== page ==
(1) the plaintiffs rely on hearsay in their brief and their counterstatement and have failed to establish that those statements are subject to any hearsay exception; (2) they use their expert's report as a conduit for hearsay evidence in both the brief and the counterstatement; (3) they improperly rely on past judicial and agency determinations to prove Local 3's current conduct in both documents; (4) they offer documents that lack authentication; (5) their factual assertions are not supported by the evidence they cite or the evidence is irrelevant, and (6) their Local Rule 56.1 counterstatement violates the fundamental requirements of the rule.

The plaintiffs respond that statements identified as hearsay are in many instances not assertions at all but, rather, verbal acts, and that those statements that are assertions are admissible under Rule 803(3) of the Federal Rules of Evidence. They contend that they have cited their expert's report properly, even where the cited portions include hearsay, because experts are permitted to testify to opinions based on inadmissible evidence. And they argue that evidence of Local 3's battles with the CWA before the courts and the National Labor Relations Board (the "NLRB") over the years is admissible under Rule 406 of the Federal Rules of Evidence to prove that the union's conduct in this case was in conformity with its routine practices. Finally, the plaintiffs argue that the defendants have misidentified the evidentiary burden borne by plaintiffs seeking to prove an antitrust conspiracy and that proof of the illegal agreement can rest on circumstantial evidence alone.

Because the volume of statements under dispute is so large, a roadmap is in order. This memorandum addresses the legal issues raised by the defendants' motion. To the extent that analysis permits categorical decisions about disputed evidence, I have attached an appendix showing statements covered by categorical decisions. To the extent a categorical decision is not possible, I have addressed testimony and documents individually.


A. Compliance with Local Rule 56.1 The defendants seek to strike statements that they contend fail to adhere to basic requirements of Local Rule 56.1. Compliance with the rule can be determined categorically.

Local Civil Rule 56.1 provides the method by which parties are to set their factual disputes before district courts in the Southern and Eastern Districts of New York. Under the rule, assertions in the moving party's statement of material facts "will be deemed admitted for purposes of the motion unless specifically controverted by a correspondingly numbered paragraph in the statement required to be served by the opposing party." Local Civil Rule 56.1(c) (emphases in original). Every statement in the parties' Local Rule 56.1 submissions must be supported by citations to record evidence. Local Civil Rule 56.1(d). "Rule 56.1 statements are not argument. They should contain factual assertions with citation to the record. They should not contain conclusions." Rodriguez v. Schneider, No. 95 Civ. 4083, 1999 WL 459813, at n.3 (S.D.N.Y. June 29, 1999)(emphasis in original); see also Giannullo v. City of New York, 322 F.3d 139, 142 (2d Cir. 2003) (unsupported facts in moving party's Local Rule 56.1 statement disregarded); Holtz v. Rockefeller & Co., Inc., 258 F.3d 63, 74 & n.1 (2d Cir. 2001) (same).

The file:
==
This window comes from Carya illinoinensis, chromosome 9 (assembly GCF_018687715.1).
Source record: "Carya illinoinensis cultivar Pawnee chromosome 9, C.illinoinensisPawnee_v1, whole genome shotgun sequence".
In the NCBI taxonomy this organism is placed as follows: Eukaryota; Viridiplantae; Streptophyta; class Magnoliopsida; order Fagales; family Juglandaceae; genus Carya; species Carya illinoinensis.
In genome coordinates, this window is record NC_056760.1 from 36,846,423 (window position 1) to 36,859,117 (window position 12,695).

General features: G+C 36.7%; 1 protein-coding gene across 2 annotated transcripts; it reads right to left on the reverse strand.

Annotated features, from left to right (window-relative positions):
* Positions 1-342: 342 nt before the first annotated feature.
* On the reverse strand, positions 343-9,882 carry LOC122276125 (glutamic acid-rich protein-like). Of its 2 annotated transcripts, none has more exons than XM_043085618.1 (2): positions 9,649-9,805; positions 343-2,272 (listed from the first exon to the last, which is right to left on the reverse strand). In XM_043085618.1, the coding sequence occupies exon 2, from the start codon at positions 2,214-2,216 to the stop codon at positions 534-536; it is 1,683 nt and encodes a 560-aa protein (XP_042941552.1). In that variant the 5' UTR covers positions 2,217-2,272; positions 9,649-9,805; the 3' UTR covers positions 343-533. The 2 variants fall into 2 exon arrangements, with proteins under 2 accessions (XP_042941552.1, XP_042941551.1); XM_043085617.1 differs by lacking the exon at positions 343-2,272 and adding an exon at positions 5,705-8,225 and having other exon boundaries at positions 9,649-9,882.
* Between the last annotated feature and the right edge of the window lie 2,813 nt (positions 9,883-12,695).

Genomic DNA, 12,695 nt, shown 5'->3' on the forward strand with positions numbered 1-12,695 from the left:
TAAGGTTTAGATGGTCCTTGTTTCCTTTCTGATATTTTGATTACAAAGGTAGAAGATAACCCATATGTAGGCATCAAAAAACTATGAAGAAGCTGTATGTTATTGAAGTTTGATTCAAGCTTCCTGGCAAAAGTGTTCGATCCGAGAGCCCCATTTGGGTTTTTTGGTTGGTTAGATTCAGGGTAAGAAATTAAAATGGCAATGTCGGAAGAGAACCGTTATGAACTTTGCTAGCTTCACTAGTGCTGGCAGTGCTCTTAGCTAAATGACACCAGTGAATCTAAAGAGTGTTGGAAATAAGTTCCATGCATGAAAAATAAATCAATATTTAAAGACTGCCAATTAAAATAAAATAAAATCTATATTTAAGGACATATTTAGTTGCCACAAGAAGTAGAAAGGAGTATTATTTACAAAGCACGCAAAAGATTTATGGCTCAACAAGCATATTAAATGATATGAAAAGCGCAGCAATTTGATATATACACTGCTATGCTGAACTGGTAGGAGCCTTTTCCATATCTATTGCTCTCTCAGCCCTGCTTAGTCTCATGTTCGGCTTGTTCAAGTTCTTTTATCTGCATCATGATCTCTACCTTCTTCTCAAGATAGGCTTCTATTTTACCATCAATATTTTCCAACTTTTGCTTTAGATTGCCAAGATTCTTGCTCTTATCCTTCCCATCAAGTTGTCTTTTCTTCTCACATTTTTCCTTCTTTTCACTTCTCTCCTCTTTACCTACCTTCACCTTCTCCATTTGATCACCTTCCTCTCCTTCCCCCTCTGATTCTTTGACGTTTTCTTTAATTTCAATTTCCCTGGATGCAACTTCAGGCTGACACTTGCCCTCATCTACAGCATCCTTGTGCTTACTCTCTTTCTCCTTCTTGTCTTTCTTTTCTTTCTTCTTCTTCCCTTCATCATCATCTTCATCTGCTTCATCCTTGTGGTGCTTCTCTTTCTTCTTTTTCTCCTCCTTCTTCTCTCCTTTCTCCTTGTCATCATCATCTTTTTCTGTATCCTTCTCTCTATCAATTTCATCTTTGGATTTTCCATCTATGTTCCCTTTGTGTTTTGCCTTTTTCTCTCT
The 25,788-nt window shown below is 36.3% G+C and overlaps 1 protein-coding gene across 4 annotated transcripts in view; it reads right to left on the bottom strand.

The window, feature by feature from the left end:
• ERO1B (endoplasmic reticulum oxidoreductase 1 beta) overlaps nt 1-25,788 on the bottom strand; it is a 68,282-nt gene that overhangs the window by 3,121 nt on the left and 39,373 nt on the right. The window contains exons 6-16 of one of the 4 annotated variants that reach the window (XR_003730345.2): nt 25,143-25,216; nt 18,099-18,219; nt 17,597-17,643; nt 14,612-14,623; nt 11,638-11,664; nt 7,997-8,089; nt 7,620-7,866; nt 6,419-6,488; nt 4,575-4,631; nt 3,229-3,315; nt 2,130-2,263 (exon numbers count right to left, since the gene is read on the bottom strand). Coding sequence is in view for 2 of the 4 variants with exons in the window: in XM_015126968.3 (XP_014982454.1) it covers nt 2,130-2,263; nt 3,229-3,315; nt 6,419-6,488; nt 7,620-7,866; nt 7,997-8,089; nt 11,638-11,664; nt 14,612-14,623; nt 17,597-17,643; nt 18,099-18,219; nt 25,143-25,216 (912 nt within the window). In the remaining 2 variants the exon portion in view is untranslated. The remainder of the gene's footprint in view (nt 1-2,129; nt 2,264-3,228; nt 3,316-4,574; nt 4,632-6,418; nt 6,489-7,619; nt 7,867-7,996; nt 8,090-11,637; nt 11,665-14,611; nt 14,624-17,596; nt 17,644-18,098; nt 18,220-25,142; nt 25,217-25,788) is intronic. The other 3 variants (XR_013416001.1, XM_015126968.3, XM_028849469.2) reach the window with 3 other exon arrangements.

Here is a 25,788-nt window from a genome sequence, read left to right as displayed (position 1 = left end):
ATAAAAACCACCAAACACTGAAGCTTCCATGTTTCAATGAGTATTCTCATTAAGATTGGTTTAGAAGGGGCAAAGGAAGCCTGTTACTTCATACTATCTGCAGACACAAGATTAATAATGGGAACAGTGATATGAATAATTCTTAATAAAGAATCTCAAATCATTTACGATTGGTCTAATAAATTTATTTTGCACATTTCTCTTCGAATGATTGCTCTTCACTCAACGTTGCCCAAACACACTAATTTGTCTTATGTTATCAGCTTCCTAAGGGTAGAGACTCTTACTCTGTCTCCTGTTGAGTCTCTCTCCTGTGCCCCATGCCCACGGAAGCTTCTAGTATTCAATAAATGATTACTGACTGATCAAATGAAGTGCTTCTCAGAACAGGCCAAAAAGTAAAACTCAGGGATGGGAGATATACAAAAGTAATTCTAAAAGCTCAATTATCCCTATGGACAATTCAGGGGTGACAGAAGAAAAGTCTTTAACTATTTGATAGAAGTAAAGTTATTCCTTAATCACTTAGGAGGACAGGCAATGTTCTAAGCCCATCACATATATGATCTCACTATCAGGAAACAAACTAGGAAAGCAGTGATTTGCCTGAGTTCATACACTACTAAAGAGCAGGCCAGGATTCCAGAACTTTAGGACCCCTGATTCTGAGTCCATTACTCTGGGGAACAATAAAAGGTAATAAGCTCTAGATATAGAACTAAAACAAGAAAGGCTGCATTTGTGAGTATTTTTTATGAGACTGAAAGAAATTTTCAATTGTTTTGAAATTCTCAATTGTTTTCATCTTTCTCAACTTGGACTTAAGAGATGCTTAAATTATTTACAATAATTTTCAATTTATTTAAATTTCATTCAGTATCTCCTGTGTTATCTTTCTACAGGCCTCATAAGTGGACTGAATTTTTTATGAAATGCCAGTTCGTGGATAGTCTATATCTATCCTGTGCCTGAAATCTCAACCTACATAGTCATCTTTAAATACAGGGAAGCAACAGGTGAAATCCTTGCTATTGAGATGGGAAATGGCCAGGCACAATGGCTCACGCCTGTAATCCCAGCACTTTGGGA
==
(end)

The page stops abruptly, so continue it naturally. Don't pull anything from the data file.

A non-moving party cannot create a factual dispute merely by denying a movant party's factual statement; rather, the non-moving party must identify controverting evidence for the court. See Aristocrat Leisure Ltd. v. Deutsche Bank Trust Co. Americas, No. 04 Civ. 10014, 2006 WL 1493132, at *5 (S.D.N.Y. May 31, 2006); Blackmon v. Unite!, No. 03 Civ. 9214, 2005 WL 2038482, at *2 (S.D.N.Y. Aug. 25, 2005); Chimarev v. TD Waterhouse Investor Services, Inc., 280 F. Supp. 2d 208, 223 (S.D.N.Y. 2003). Moreover, plaintiffs cannot evade the impact of accepting a fact by adding legal argument to their counterstatements. Goldstick v. The Hartford, Inc., No. 00 Civ. 8577, 2002 WL 1900629, at (S.D.N.Y. Aug. 19, 2002) (defendants' motion to strike granted insofar as plaintiffs' counterstatement consisted of more than admission or denial of assertion and citation to record). This requirement goes to the very purpose of the rule, which is "to streamline the consideration of summary judgment motions by freeing district courts from the need to hunt through voluminous records without guidance from the parties." Holtz, 258 F.3d at 74. Courts rely on Local Rule 56.1 to assist them "in understanding the scope of the summary judgment motion by highlighting those facts which the parties contend are in dispute." Rodriguez, 1999 WL 459813, at *1 n.3.